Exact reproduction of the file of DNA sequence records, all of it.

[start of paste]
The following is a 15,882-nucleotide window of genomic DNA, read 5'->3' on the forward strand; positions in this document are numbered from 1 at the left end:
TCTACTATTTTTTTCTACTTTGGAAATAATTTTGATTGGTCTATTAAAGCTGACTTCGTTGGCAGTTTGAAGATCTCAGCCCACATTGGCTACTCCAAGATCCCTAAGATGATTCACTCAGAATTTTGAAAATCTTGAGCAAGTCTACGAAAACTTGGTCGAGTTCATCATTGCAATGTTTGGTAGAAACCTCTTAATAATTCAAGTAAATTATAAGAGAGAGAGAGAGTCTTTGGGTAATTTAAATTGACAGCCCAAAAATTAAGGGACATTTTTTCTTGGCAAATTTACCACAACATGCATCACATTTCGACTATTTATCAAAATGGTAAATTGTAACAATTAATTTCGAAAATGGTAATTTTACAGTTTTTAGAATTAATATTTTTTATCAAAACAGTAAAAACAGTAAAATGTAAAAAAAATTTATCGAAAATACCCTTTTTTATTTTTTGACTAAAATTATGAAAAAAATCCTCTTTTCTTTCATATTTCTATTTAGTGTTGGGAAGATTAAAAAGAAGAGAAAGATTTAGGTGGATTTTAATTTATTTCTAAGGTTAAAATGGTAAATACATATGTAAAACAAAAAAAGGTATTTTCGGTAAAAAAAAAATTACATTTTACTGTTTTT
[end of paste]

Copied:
The following is a 15,882-nucleotide window of genomic DNA, read 5'->3' on the forward strand; positions in this document are numbered from 1 at the left end:
TCTACTATTTTTTTCTACTTTGGAAATAATTTTGATTGGTCTATTAAAGCTGACTTCGTTGGCAGTTTGAAGATCTCAGCCCACATTGGCTACTCCAAGATCCCTAAGATGATTCACTCAGAATTTTGAAAATCTTGAGCAAGTCTACGAAAACTTGGTCGAGTTCATCATTGCAATGTTTGGTAGAAACCTCTTAATAATTCAAGTAAATTATAAGAGAGAGAGAGAGTCTTTGGGTAATTTAAATTGACAGCCCAAAAATTAAGGGACATTTTTTCTTGGCAAATTTACCACAACATGCATCACATTTCGACTATTTATCAAAATGGTAAATTGTAACAATTAATTTCGAAAATGGTAATTTTACAGTTTTTAGAATTAATATTTTTTATCAAAACAGTAAAAACAGTAAAATGTAAAAAAAATTTATCGAAAATACCCTTTTTTATTTTTTGACTAAAATTATGAAAAAAATCCTCTTTTCTTTCATATTTCTATTTAGTGTTGGGAAGATTAAAAAGAAGAGAAAGATTTAGGTGGATTTTAATTTATTTCTAAGGTTAAAATGGTAAATACATATGTAAAACAAAAAAAGGTATTTTCGGTAAAAAAAAAATTACATTTTACTGTTTTT